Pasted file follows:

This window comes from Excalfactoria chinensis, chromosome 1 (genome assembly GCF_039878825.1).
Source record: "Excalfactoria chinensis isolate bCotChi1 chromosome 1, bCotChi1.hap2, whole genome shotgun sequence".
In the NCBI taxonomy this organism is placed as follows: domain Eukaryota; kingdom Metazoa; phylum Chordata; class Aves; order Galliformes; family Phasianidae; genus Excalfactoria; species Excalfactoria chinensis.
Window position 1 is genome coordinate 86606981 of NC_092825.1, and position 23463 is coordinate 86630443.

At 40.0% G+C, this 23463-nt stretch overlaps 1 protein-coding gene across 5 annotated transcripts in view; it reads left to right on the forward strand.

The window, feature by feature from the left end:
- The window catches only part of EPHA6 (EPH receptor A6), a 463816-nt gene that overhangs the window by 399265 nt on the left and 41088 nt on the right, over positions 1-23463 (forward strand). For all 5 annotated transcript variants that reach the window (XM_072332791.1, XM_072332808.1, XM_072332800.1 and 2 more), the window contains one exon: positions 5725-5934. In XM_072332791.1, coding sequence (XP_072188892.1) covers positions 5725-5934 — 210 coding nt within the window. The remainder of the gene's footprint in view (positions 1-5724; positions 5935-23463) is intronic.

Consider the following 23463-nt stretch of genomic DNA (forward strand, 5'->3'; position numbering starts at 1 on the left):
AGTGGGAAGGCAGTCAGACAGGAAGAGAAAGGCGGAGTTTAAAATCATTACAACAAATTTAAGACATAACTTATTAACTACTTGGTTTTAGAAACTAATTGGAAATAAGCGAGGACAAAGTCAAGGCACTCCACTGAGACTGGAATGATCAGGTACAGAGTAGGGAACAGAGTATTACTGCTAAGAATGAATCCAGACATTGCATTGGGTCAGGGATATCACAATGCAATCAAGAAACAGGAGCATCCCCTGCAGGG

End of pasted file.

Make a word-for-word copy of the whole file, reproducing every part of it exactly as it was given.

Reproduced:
This window comes from Excalfactoria chinensis, chromosome 1 (genome assembly GCF_039878825.1).
Source record: "Excalfactoria chinensis isolate bCotChi1 chromosome 1, bCotChi1.hap2, whole genome shotgun sequence".
In the NCBI taxonomy this organism is placed as follows: domain Eukaryota; kingdom Metazoa; phylum Chordata; class Aves; order Galliformes; family Phasianidae; genus Excalfactoria; species Excalfactoria chinensis.
Window position 1 is genome coordinate 86606981 of NC_092825.1, and position 23463 is coordinate 86630443.

At 40.0% G+C, this 23463-nt stretch overlaps 1 protein-coding gene across 5 annotated transcripts in view; it reads left to right on the forward strand.

The window, feature by feature from the left end:
- The window catches only part of EPHA6 (EPH receptor A6), a 463816-nt gene that overhangs the window by 399265 nt on the left and 41088 nt on the right, over positions 1-23463 (forward strand). For all 5 annotated transcript variants that reach the window (XM_072332791.1, XM_072332808.1, XM_072332800.1 and 2 more), the window contains one exon: positions 5725-5934. In XM_072332791.1, coding sequence (XP_072188892.1) covers positions 5725-5934 — 210 coding nt within the window. The remainder of the gene's footprint in view (positions 1-5724; positions 5935-23463) is intronic.

Consider the following 23463-nt stretch of genomic DNA (forward strand, 5'->3'; position numbering starts at 1 on the left):
AGTGGGAAGGCAGTCAGACAGGAAGAGAAAGGCGGAGTTTAAAATCATTACAACAAATTTAAGACATAACTTATTAACTACTTGGTTTTAGAAACTAATTGGAAATAAGCGAGGACAAAGTCAAGGCACTCCACTGAGACTGGAATGATCAGGTACAGAGTAGGGAACAGAGTATTACTGCTAAGAATGAATCCAGACATTGCATTGGGTCAGGGATATCACAATGCAATCAAGAAACAGGAGCATCCCCTGCAGGG